Pietersen revels in his coronation
Bang on time, he stepped out of the lifts at the Lord's media centre, flashed his Colgate smile and even rolled his eyes as the cameras clicked away manically. If he blinked once when the flashes went off, we never saw it.
National selector Geoff Miller, in his flat Derbyshire vowels, revealed the news we already knew, and nobody listened - least of all Kevin Pietersen himself.
The photographers were camped in a little huddle down to his left and he faced them first, raised his eyebrows, and - remarkably - mouthed the words "Cheers, mate" to one.
Premier League football clubs do a lot of "unveiling" of their new players in August. This, on the other hand, almost had the air of a coronation about it.
Not that Lord's would ever have seen anything quite like it before, as Pietersen set off his smart blazer and monochrome striped tie with a dainty little lapel badge - there had to be one concession to bling - and smiled and smiled and smiled.
The contrast between this and the tearful abdication of Michael Vaughan halfway up the country exactly 24 hours earlier could not have been more stark.
It soon emerged Pietersen had spent much of Sunday watching television, first absorbing the news that his predecessor had resigned - "I was straight on the blower to Mike," he said - and then taking in the development that he had emerged as the front-runner to replace Vaughan.
Later in the afternoon he was invited to be the new England captain. After a few more phone calls, this time to family members, he drove to Loughborough to have his first meeting as England captain with the coach Peter Moores, whose job he could save if he turns around some dispiriting recent results by the team.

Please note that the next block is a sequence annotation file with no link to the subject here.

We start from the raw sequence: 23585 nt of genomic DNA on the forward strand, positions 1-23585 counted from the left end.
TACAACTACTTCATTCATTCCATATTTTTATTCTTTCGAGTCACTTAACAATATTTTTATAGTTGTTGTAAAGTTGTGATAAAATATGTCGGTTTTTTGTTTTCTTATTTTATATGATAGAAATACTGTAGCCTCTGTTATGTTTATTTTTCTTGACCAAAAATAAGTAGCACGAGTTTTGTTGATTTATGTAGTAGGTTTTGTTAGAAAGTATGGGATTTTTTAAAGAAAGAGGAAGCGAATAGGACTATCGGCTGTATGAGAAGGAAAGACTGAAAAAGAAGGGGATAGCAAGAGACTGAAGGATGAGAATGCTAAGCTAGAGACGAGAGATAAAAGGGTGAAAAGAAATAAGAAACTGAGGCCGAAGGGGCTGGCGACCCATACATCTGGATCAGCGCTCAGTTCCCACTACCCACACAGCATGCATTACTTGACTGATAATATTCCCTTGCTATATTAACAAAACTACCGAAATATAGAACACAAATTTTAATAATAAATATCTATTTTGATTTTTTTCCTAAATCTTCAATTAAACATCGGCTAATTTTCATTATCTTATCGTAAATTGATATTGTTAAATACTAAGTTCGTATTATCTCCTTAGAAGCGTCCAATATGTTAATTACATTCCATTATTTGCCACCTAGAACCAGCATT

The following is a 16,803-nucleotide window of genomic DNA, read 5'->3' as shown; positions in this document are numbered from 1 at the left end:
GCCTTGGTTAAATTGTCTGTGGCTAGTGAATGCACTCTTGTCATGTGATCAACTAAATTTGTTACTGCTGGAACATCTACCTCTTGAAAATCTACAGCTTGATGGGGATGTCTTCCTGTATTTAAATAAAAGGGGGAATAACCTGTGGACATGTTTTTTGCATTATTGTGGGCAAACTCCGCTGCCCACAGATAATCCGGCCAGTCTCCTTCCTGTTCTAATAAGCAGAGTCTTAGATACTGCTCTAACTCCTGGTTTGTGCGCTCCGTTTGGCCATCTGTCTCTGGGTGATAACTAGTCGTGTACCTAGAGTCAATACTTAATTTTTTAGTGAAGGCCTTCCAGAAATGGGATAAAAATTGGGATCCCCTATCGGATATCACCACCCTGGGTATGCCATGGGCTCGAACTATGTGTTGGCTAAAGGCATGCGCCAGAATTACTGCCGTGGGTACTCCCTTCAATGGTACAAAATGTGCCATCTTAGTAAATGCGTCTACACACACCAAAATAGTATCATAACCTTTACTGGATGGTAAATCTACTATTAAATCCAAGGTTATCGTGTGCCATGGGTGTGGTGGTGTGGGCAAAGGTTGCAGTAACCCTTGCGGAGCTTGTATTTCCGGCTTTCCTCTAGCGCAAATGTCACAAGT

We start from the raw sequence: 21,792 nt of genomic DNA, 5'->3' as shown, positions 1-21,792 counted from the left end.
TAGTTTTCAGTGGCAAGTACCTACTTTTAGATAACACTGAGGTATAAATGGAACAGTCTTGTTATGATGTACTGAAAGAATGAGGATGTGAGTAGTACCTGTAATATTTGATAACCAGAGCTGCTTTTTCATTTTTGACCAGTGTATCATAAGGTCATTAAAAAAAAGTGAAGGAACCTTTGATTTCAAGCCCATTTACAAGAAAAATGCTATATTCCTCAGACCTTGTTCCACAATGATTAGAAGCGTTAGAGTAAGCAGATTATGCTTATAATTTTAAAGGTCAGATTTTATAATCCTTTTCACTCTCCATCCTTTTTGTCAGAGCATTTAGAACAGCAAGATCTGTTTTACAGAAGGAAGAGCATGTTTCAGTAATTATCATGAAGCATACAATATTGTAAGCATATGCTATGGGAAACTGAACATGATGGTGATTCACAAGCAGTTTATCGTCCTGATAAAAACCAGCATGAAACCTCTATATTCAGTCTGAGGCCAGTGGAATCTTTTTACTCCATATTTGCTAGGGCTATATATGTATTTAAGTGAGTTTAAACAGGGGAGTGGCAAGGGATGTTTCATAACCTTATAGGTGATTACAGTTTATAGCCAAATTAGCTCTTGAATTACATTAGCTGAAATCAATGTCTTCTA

Now it was time to meet the nation's media. Pietersen answered questions for about 20 minutes with grace and did not resort to the sort of wisecrack remarks we have occasionally heard from him in the past.
For example, when he stood in for the suspended Paul Collingwood in the last one-day international against New Zealand in June, he glibly admitted he had "zilch" experience of the role, before adding "If we do everything we said at our team meeting, I'll be smoking a cigar at mid-off."
Now given the role on a long-term basis, there was a much more serious presence about him.
He only had one awkward delivery to contend with, when the Daily Telegraph's Derek Pringle asked him if he was planning to get a new tattoo.
"What kind of tattoo, Derek?" asked KP. "I don't know, maybe one saying skipper," replied Pringle. "I'm not sure about that." Six runs to Pietersen, and laughter all round.
So has the ECB done the right thing to make Pietersen captain? Vaughan said his decision to quit was "both the hardest and the easiest decision" he had made. And in some ways making KP Vaughan's successor is both the obvious one and the biggest gamble.
Ian Botham was, like Pietersen now, England's superstar back in 1980 when he was made England's captain. Twelve Tests later, and no wins, it all ended in bitter acrimony and Botham only regained his match-winning exploits when Mike Brearley returned to the captaincy.
The next great hero, Andrew Flintoff, was unwisely promoted above Andrew Strauss - who had just led England to a Test series win over Pakistan - but floundered in Australia as the Ashes were meekly surrendered in 2006-07.
Similarly, there must be a genuine fear that Pietersen's brilliant batsmanship will be compromised by the responsibility of captaincy - and the twin concerns will work against each other.
Or, the occasional mad shots when he throws his wicket away on the verge of reaching a century will be tempered because he is now "wearing the stripes". And the natural self-confidence we see in his batting could in fact make him a bold and decisive leader.
Will Pietersen be one of the great thinkers of the game like Brearley? A great tactician like Vaughan? Or will he be a take-no-prisoners ruthless leader in the Australian mode, best exemplified by Steve Waugh?
He will probably be none of those things, and though he pledged to "always look for advice" one cannot help but feel he will do things with a self-assured swagger that just might help England recover the self-belief that has visibly drained away of late.
Pietersen says he is very much "gut-instinct orientated" when he plays his cricket and believes those instincts have assisted him tremendously.
Whatever those gut instincts are, we know the Kevin Pietersen ride will be an adrenaline-filled one - and it could either go spectacularly, horribly wrong or be a surprising, storming success.